The overview for macros is here : https://haxe.org/manual/macro.html
Some examples of macro usage are here : http://code.haxe.org/category/macros/
I've always been curious about Haxe, especially since there really is nothing quite like it out there. Does anyone have experiences or opinions to share on developing applications (e.g., games) using Haxe?
as for the library ecosystem, there's plenty of existing libraries in both pure haxe, as well as haxe externs into target native platforms. Quality vary, but you can say the same about any language's library ecosystem. Haxe's library ecosystem is mainly targeted at games - lime, openfl, haxeflixel, haxepunk, kha, babylonhx, and many many other engine/frameworks for games exist. Most of them are relatively easy to use, but as with all open source projects not backed by a large corp, there are warts, and you often have to either workaround them, or fix it (and in the process contribute!).
I haven't written any web-server/web-app using haxe, but i think it's also a popular type of app to write in haxe.
IDE integration is great with visual studio code (and intellij too).
Over all, i can't find any faults that i can't live with or fix, and am happy to continue playing with haxe. It can only improve in time.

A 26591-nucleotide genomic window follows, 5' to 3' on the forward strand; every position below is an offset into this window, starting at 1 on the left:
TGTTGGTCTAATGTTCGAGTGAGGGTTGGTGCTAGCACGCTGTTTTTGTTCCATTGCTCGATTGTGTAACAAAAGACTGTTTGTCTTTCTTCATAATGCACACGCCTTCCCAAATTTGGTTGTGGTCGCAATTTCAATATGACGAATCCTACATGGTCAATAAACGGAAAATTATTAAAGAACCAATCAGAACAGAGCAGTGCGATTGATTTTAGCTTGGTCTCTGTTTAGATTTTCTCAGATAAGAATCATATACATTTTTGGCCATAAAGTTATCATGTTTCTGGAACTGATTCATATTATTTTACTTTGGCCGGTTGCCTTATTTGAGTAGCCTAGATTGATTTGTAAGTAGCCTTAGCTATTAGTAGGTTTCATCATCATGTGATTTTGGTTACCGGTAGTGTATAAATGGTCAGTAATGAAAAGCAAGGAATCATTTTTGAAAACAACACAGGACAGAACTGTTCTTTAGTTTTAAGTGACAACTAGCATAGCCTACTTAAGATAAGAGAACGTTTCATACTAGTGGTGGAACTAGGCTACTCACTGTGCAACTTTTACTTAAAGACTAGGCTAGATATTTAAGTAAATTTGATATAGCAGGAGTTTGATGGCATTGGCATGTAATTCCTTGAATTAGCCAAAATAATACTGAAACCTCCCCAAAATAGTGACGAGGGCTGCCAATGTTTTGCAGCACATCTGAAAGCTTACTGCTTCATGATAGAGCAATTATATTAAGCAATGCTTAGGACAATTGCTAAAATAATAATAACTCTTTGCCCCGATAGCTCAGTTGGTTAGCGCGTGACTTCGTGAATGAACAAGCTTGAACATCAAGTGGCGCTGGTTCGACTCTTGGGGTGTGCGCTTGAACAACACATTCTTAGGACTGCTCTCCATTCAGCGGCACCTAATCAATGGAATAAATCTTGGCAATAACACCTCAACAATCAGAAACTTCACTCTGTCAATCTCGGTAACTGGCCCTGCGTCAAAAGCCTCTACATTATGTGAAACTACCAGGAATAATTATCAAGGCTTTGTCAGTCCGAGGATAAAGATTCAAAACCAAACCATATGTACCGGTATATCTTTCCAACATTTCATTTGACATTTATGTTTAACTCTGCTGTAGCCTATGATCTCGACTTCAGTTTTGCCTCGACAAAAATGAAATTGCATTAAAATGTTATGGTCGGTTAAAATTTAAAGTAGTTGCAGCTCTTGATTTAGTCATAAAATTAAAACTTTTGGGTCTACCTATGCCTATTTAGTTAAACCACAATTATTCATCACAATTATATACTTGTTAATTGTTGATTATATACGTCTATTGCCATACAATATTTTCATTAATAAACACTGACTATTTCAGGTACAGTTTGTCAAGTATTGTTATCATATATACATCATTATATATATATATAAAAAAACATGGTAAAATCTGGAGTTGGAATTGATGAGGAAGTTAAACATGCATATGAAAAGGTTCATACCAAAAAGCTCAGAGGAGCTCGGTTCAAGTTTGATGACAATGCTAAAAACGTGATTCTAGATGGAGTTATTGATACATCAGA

If I had to point out its biggest flaw, it would be a lack of in-depth documentation - the API reference is understandable, the manual explains the language features quite well, but if you want to do some more specific things with a less-used platform, for example, you might have to experiment a little bit. I think this is a consequence of having a smaller community for a project which targets such a large number of targets simultaneously. However, since you asked about games, Haxe is great for gamedev. There are multiple frameworks which allow you to develop cross-platform games very smoothly. There are many games popular on Steam that were written in Haxe: Papers, Please (NME); Evoland (OpenFL? not sure); Rymdkapsel (OpenFL); the upcoming Northgard (http://northgard.net/, using the new Hashlink target).
I am also playing around with writing a framework, though it's nowhere near completion. I've written many gamejam games in Haxe (http://www.thenet.sk/), with source code, if that interests you.
If you want to try something new – I recommend Haxe wholeheartedly, even if you decide not to use it, I think writing code in it is just fun.